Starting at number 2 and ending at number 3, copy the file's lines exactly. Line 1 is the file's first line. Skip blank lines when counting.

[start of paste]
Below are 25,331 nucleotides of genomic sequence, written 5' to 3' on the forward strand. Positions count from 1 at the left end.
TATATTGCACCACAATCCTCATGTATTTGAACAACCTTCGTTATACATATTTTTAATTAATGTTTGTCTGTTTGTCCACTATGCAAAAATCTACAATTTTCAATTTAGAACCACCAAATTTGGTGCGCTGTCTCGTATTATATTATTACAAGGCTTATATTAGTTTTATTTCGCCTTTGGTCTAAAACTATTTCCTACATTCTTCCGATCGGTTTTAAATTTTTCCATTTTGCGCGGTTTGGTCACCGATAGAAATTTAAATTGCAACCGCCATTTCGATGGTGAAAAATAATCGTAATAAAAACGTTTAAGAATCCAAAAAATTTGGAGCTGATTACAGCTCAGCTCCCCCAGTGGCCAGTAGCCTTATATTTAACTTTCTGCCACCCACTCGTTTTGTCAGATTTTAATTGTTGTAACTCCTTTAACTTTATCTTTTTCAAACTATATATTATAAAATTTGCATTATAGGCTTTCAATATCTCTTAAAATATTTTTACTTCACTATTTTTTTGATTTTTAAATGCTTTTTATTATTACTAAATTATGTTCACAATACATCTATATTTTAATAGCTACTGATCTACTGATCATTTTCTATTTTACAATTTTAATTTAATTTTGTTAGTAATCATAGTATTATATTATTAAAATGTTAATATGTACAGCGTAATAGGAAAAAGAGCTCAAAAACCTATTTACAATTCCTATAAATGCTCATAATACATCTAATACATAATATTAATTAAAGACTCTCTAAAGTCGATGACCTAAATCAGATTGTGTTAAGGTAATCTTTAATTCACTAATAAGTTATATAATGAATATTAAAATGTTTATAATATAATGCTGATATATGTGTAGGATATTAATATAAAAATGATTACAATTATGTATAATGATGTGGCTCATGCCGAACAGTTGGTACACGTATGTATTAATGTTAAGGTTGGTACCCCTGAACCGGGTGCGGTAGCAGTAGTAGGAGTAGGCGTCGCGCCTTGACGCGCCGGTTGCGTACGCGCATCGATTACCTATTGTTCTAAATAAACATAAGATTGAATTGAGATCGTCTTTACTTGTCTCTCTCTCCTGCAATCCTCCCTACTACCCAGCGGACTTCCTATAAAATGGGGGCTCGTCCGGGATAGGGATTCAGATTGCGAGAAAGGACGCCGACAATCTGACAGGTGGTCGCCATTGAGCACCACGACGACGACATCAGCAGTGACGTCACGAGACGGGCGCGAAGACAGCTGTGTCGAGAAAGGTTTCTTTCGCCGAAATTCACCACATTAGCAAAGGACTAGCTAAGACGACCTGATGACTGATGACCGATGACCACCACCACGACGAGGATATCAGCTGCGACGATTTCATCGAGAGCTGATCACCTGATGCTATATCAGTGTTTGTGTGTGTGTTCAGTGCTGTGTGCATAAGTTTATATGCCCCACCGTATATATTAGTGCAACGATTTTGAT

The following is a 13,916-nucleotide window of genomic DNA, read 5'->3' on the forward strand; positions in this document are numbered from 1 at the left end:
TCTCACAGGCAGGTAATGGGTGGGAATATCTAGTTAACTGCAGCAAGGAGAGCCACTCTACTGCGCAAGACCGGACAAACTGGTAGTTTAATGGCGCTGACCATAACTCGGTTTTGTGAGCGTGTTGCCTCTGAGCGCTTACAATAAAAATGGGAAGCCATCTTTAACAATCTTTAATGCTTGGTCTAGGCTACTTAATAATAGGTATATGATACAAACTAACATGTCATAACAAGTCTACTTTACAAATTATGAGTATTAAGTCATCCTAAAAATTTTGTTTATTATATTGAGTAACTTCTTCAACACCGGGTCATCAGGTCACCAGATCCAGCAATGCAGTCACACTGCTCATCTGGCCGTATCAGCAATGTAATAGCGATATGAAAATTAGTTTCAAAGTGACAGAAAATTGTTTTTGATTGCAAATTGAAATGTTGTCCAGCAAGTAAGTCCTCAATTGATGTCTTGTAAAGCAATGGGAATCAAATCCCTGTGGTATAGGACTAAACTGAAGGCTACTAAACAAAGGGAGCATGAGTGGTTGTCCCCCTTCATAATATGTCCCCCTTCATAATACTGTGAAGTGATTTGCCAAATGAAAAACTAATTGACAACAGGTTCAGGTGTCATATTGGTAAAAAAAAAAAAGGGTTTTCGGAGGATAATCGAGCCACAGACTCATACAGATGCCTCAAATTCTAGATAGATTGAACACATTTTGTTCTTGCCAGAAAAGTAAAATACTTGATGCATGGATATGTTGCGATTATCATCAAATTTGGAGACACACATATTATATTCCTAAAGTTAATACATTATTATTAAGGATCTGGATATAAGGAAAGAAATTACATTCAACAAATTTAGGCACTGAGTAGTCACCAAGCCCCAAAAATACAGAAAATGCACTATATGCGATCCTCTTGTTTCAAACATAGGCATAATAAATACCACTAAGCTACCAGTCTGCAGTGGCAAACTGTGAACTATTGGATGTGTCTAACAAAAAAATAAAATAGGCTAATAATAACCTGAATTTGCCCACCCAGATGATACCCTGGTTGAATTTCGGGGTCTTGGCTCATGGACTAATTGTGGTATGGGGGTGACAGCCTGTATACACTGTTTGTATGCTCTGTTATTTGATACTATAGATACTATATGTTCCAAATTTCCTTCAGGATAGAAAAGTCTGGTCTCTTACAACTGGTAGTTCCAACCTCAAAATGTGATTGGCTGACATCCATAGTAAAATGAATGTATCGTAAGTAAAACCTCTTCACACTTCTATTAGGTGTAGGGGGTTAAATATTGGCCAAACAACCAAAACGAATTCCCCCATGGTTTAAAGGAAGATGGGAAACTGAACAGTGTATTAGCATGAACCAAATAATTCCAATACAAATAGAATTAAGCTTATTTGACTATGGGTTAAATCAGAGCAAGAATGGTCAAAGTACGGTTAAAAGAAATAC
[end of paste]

TATATTGCACCACAATCCTCATGTATTTGAACAACCTTCGTTATACATATTTTTAATTAATGTTTGTCTGTTTGTCCACTATGCAAAAATCTACAATTTTCAATTTAGAACCACCAAATTTGGTGCGCTGTCTCGTATTATATTATTACAAGGCTTATATTAGTTTTATTTCGCCTTTGGTCTAAAACTATTTCCTACATTCTTCCGATCGGTTTTAAATTTTTCCATTTTGCGCGGTTTGGTCACCGATAGAAATTTAAATTGCAACCGCCATTTCGATGGTGAAAAATAATCGTAATAAAAACGTTTAAGAATCCAAAAAATTTGGAGCTGATTACAGCTCAGCTCCCCCAGTGGCCAGTAGCCTTATATTTAACTTTCTGCCACCCACTCGTTTTGTCAGATTTTAATTGTTGTAACTCCTTTAACTTTATCTTTTTCAAACTATATATTATAAAATTTGCATTATAGGCTTTCAATATCTCTTAAAATATTTTTACTTCACTATTTTTTTGATTTTTAAATGCTTTTTATTATTACTAAATTATGTTCACAATACATCTATATTTTAATAGCTACTGATCTACTGATCATTTTCTATTTTACAATTTTAATTTAATTTTGTTAGTAATCATAGTATTATATTATTAAAATGTTAATATGTACAGCGTAATAGGAAAAAGAGCTCAAAAACCTATTTACAATTCCTATAAATGCTCATAATACATCTAATACATAATATTAATTAAAGACTCTCTAAAGTCGATGACCTAAATCAGATTGTGTTAAGGTAATCTTTAATTCACTAATAAGTTATATAATGAATATTAAAATGTTTATAATATAATGCTGATATATGTGTAGGATATTAATATAAAAATGATTACAATTATGTATAATGATGTGGCTCATGCCGAACAGTTGGTACACGTATGTATTAATGTTAAGGTTGGTACCCCTGAACCGGGTGCGGTAGCAGTAGTAGGAGTAGGCGTCGCGCCTTGACGCGCCGGTTGCGTACGCGCATCGATTACCTATTGTTCTAAATAAACATAAGATTGAATTGAGATCGTCTTTACTTGTCTCTCTCTCCTGCAATCCTCCCTACTACCCAGCGGACTTCCTATAAAATGGGGGCTCGTCCGGGATAGGGATTCAGATTGCGAGAAAGGACGCCGACAATCTGACAGGTGGTCGCCATTGAGCACCACGACGACGACATCAGCAGTGACGTCACGAGACGGGCGCGAAGACAGCTGTGTCGAGAAAGGTTTCTTTCGCCGAAATTCACCACATTAGCAAAGGACTAGCTAAGACGACCTGATGACTGATGACCGATGACCACCACCACGACGAGGATATCAGCTGCGACGATTTCATCGAGAGCTGATCACCTGATGCTATATCAGTGTTTGTGTGTGTGTTCAGTGCTGTGTGCATAAGTTTATATGCCCCACCGTATATATTAGTGCAACGATTTTGAT

The following is a 13,916-nucleotide window of genomic DNA, read 5'->3' on the forward strand; positions in this document are numbered from 1 at the left end: